But it’s usually more than just the direct costs of the workers. Low productivity means more workers are required, which adds additional costs for accommodation, transport, mobilisation and supervision. Poor productivity also impacts the schedule which can result in the client imposing penalties for late completion as well as the contractor incurring additional overhead costs.
A major cause of poor productivity is a demotivated workforce.
See the attached interesting article:
The Warning Signs of a Demotivated Workforce
We will discuss other causes of poor labour productivity in future articles.
The construction industry can rapidly change, with work becoming scarce, and work opportunities in some areas expanding while they shrink elsewhere. Construction companies have to be fleet footed to take up new opportunities, while at the same time ensuring the company can work through the lean times.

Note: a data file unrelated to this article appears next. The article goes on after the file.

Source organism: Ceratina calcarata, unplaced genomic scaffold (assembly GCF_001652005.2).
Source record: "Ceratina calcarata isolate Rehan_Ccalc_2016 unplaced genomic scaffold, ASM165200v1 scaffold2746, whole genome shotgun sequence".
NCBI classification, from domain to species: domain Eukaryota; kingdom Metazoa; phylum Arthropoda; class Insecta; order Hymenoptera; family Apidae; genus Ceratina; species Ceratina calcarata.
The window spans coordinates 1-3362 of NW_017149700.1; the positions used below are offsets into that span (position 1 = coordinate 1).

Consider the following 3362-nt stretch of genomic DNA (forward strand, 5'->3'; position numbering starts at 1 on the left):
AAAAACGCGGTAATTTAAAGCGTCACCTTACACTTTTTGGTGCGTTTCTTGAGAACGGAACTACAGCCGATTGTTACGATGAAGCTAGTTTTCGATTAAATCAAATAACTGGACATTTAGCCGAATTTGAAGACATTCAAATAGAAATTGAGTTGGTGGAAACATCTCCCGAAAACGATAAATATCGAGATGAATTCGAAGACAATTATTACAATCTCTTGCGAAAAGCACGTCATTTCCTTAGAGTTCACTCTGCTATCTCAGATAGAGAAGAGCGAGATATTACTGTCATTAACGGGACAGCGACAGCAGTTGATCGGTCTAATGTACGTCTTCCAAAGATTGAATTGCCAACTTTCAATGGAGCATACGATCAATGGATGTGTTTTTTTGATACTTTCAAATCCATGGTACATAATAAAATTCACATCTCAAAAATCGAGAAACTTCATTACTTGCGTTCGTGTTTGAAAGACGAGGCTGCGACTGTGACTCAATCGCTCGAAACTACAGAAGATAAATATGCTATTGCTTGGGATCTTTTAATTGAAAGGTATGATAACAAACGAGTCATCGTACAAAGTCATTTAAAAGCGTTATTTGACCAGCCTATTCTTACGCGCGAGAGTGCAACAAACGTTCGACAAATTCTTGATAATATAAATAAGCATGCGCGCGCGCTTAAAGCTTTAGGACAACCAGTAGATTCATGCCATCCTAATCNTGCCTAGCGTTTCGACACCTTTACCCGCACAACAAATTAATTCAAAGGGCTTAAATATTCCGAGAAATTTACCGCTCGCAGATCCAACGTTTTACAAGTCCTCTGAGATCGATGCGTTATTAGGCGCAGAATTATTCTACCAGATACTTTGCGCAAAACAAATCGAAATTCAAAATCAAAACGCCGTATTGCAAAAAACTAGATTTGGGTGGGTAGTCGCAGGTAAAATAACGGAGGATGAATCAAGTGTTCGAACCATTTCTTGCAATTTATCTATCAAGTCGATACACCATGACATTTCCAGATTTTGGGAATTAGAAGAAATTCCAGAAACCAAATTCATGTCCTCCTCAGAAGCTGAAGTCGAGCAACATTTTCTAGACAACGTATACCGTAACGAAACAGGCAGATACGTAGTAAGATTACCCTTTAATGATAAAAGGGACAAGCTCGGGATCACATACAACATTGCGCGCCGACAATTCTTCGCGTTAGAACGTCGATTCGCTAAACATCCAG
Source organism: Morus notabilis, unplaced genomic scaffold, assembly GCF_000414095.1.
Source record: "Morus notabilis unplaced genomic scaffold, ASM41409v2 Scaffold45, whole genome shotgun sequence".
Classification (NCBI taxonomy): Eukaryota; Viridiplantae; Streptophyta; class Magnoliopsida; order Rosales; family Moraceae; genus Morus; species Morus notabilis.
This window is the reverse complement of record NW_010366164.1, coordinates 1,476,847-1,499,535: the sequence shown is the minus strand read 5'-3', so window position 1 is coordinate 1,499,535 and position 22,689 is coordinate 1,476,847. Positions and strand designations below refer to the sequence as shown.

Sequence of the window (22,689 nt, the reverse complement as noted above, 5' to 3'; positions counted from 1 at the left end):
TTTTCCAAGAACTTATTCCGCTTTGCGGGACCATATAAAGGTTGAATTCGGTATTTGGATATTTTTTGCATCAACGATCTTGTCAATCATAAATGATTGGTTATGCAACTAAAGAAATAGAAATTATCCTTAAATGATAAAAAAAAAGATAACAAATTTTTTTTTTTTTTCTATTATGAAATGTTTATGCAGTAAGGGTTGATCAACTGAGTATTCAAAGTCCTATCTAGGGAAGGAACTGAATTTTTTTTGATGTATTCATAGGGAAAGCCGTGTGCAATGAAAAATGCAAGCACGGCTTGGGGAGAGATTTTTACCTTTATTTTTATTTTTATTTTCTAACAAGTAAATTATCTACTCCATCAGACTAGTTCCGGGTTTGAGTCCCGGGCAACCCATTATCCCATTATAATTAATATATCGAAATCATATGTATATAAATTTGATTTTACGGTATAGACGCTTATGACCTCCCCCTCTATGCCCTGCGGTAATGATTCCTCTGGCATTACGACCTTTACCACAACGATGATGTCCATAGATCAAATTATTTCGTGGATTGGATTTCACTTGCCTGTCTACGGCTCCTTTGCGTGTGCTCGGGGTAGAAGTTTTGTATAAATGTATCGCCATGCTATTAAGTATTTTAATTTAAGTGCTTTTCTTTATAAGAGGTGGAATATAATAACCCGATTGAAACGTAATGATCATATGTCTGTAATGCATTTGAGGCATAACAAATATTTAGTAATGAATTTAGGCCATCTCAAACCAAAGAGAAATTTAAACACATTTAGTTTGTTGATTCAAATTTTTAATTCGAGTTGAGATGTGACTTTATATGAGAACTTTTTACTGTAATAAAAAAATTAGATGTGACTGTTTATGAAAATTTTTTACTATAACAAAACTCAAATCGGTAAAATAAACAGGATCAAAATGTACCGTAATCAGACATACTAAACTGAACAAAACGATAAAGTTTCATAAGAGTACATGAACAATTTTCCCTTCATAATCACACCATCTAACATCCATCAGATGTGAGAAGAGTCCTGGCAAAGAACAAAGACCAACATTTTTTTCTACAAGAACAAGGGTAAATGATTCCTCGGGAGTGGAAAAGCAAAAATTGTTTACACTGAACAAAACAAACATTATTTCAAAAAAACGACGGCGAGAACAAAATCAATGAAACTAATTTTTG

One company I worked for had different divisions specialising in building, roads and concrete and operated across all regions in the country as well as in other countries. These divisions and operations willingly shared resources, and when one area or division was booming they used resources from other divisions that were languishing. This cooperation and sharing of resources enabled the company to almost continually have enough work for all of it's resources and to operate profitably.
The key though, is to anticipate downturns in the region or sectors in which you operate. This means you need to have good market knowledge. In anticipation of a downturn you can avoid taking on additional staff, don't buy new equipment, build up cash reserves, look at diversifying to markets that won't be as negatively affected by the downturn and most importantly adjust margins on tenders in anticipation of a more competitive market and look to securing long duration projects that will get you part way through the downturn.